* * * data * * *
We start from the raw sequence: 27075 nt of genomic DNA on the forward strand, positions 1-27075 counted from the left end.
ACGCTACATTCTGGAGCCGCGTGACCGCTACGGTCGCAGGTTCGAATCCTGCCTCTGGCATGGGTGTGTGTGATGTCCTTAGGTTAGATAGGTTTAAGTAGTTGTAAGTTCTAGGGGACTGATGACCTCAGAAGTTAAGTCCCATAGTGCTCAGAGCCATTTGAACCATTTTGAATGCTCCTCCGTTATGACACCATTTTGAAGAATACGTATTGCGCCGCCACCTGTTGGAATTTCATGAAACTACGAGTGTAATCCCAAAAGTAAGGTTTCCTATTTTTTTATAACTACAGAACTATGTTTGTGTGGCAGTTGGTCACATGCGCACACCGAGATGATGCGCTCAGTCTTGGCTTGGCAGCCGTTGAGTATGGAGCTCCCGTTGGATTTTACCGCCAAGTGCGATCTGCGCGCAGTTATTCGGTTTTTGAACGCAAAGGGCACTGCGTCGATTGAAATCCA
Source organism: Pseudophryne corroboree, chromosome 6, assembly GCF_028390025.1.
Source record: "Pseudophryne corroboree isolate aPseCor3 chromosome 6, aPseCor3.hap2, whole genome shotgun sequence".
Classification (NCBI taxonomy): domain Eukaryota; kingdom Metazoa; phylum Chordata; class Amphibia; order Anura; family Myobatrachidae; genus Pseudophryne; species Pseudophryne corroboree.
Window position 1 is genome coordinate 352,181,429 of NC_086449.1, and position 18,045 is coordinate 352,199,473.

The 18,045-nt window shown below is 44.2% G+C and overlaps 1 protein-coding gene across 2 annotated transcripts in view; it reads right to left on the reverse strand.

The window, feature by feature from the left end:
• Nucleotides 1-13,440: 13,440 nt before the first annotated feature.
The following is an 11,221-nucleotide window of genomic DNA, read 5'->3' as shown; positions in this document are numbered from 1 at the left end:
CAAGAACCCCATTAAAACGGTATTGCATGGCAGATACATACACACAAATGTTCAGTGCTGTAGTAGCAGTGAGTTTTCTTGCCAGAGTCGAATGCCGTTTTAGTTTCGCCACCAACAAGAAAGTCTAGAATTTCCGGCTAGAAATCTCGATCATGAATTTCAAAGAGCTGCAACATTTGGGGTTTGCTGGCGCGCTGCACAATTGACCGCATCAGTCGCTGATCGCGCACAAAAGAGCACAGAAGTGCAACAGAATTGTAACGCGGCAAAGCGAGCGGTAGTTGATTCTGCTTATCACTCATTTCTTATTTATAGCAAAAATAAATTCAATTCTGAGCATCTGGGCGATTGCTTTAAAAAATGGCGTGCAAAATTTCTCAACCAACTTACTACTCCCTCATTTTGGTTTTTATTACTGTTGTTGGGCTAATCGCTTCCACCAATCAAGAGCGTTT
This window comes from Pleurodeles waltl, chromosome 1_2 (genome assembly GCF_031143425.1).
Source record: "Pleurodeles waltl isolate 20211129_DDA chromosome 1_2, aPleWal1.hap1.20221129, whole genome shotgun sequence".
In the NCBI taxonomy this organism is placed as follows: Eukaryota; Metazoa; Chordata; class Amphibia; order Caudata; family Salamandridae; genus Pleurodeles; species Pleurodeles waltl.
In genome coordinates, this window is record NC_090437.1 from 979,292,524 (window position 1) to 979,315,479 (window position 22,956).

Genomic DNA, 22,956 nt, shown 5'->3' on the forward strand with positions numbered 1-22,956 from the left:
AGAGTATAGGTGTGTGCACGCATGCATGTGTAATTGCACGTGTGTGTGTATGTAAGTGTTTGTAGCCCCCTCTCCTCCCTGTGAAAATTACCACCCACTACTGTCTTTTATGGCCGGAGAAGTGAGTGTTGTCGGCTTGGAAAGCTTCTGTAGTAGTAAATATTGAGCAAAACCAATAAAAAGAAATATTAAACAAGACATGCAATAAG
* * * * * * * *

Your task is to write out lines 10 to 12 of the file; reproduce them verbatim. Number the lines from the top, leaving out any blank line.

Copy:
The following is an 11,221-nucleotide window of genomic DNA, read 5'->3' as shown; positions in this document are numbered from 1 at the left end:
CAAGAACCCCATTAAAACGGTATTGCATGGCAGATACATACACACAAATGTTCAGTGCTGTAGTAGCAGTGAGTTTTCTTGCCAGAGTCGAATGCCGTTTTAGTTTCGCCACCAACAAGAAAGTCTAGAATTTCCGGCTAGAAATCTCGATCATGAATTTCAAAGAGCTGCAACATTTGGGGTTTGCTGGCGCGCTGCACAATTGACCGCATCAGTCGCTGATCGCGCACAAAAGAGCACAGAAGTGCAACAGAATTGTAACGCGGCAAAGCGAGCGGTAGTTGATTCTGCTTATCACTCATTTCTTATTTATAGCAAAAATAAATTCAATTCTGAGCATCTGGGCGATTGCTTTAAAAAATGGCGTGCAAAATTTCTCAACCAACTTACTACTCCCTCATTTTGGTTTTTATTACTGTTGTTGGGCTAATCGCTTCCACCAATCAAGAGCGTTT
This window comes from Pleurodeles waltl, chromosome 1_2 (genome assembly GCF_031143425.1).